20th Anniversary of The WB

Defunct television network The WB celebrates its 20th anniversary today, having premiered two decades ago on Wednesday, January 11th, 1995 with a two-hour lineup of sitcoms. Take a look at how it all started:

The new network was on the air just one night a week until September when it added a second night (Sunday) to its broadcast schedule. Here’s the original line-up:

8:00PM The Wayans Brothers
8:30PM The Parent ‘Hood
9:00PM Unhappily Ever After
9:30PM Muscle

Muscle was given an hour-long premiere from 9-10PM on January 11th; The Parent ‘Hood didn’t premiere until the following week. The big launch didn’t help Muscle, however. It was the first show to be cancelled by The WB, after 13 episodes, and the only one of the inaugural shows not to be renewed for a second season.

In January 2006, CBS and Warner Bros. announced that both The WB and UPN would shut down and merge to create a new network called The CW. The WB signed off on Sunday, September 17th, 2006. During its more than 11 and a half years in existence, The WB aired dozens of shows that didn’t last very long. I believe the shortest-lived show on The WB was a drama called D.C. that ran for just four episodes during April 2000 (three other episodes were left unaired).

Other short-lived shows from The WB include:

First Time Out – 12 episodes (September – December 1995)
Cleghorne! – 12 episodes (September 1995 – January 1996)
The Army Show – 12 episodes (September – December 1998)
Do Over – 11 episodes (September – December 2002)
Safe Harbor – 10 episodes (September – November 1999)
Glory Days – 9 episodes (January – March 2002)
Three – 8 episodes (February – March 1998)
Rescue 77 – 8 episodes (March – May 1999)
Young Americans – 8 episodes (July – August 2000)
Baby Blues – 8 episodes (July – August 2000)
The Oblongs – 8 episodes (April – May 2001)
Tarzan – 8 episodes (October – November 2003)
Just Legal – 8 episodes (September – October 2005; August – September 2006)
The Bedford Diaries – 8 episodes (March – May 2006)
Kelly Kelly – 7 episodes (April – June 1998)
The Help – 7 episodes (March – April 2004)
Modern Men – 7 episodes (March – April 2006)
Black Sash – 6 episodes (March – June 2003)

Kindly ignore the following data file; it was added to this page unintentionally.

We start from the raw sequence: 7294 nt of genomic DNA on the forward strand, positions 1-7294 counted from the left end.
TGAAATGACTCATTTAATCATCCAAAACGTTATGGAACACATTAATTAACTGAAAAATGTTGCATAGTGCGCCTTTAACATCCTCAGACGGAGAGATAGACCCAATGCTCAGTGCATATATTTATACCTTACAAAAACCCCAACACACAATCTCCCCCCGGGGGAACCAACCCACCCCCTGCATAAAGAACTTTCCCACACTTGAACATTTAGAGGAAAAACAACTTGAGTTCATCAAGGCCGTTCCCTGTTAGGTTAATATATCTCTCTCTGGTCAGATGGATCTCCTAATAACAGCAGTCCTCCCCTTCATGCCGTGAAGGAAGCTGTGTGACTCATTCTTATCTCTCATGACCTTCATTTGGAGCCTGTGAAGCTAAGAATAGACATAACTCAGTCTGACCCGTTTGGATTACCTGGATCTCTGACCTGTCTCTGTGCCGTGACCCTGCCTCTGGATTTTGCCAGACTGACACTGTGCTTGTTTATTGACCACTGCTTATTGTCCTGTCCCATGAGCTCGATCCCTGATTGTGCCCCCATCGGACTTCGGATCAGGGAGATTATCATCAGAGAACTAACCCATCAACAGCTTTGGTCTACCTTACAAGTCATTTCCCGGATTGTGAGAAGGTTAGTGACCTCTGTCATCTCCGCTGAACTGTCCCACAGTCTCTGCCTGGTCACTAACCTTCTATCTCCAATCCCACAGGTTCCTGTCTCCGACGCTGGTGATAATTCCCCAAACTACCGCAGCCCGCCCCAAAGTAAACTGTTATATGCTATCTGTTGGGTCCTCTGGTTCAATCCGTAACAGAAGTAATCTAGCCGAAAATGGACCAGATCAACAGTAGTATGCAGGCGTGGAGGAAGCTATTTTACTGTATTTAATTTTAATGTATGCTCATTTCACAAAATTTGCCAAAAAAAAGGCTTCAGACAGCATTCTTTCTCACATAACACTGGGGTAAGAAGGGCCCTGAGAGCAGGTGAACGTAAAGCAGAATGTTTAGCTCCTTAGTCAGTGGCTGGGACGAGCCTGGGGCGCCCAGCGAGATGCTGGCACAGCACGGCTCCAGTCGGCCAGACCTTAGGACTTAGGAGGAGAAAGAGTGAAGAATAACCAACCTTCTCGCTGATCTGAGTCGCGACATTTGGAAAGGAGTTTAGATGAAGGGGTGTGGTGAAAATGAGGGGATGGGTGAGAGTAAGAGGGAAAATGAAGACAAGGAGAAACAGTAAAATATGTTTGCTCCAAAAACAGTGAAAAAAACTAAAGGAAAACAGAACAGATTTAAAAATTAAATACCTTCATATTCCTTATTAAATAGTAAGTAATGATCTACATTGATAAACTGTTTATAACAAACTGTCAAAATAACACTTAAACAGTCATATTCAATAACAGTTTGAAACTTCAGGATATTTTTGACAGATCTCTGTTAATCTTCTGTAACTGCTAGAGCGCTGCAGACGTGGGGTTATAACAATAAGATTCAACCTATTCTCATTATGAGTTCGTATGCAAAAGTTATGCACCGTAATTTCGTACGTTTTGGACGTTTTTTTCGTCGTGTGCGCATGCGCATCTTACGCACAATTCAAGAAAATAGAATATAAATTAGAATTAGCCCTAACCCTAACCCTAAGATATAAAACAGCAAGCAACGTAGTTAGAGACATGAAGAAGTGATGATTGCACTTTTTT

Brutally Normal – 5 episodes (January 2000 –
Dead Last – 5 episodes (August – September 2001)
The O’Keefes – 5 episodes (May – June 2003)
Drew Carey’s Green Screen Show – 5 episodes (October – November 2004)

How many do you remember? Personally, I think the only one of these shows I watched was Just Legal although I recognize the names of several others. To be honest, I don’t really remember much about the launch of The WB twenty years ago. I was in elementary school at the time and much more excited about UPN and the premiere of Star Trek: Voyager (more on that in a few days when UPN celebrates its own 20th anniversary).

9 Replies to “20th Anniversary of The WB”

  1. The only ones that I can remember ever hearing about were “Do Over,” “The Oblongs,” and “Tarzan.” However, I never watched any of them.

  2. The only show I remember watching was “Drew Carey’s Green Screen Show”. I think it eventually became “Whose Line Is It Anyway?” or was that the other way around.

  3. It doesn’t really feel as if the WB is gone since it merged into the CW and many of the shows that would have been on the WB are CW shows. Supernatural started as a WB show and carried over onto CW. Shows like Arrow and The Flash are the sort of shows that would have been WB shows.

  4. I have a bad feeling that Jamie Kellner is the worst TV network president in television history with these reasons:

    * bad comedic stylist type of person.
    * hired the wrong members to support both his network and his bad style.

    Also, all these white WB comedies are considered the worst shows in TV history when they are framed with strong white creative difference problems which led to bad official abruptions.

    These types of WB shows got abrupted in the wrong time:

    * popular
    * maybe it’s me
    * do over
    * greetings from Tucson
    * run of the house

    Maybe it’s me was considered the worst brawled sitcom between fans, viewers and critics, especially it got worse after it’s abrupted official removal.

    That 15-year-old character in Greetings From Tuscon was poorly made completely by both producers and writers.

    Finally, these five need reboot in the future, get aired in a private network and last longer than two seasons each.

  5. I believe there was a comedy called ‘You’re the One’ that only lasted two episodes in spring 98. It came on Sundays.

  6. what about the network’s 1998-99 image campaign (“Dubba Dubba WB!”) with the Royal Crown Revue?, the promo used to be on here, and it’s nowhere to be found elsewhere (except for the people who worked at the network at the time who may have a copy).

  7. also a comedy named “Zoe, Duncan, Jack & Jane” with Selma Blair (renamed “Zoe” in its second season) which aired from January 1999-May 2000.

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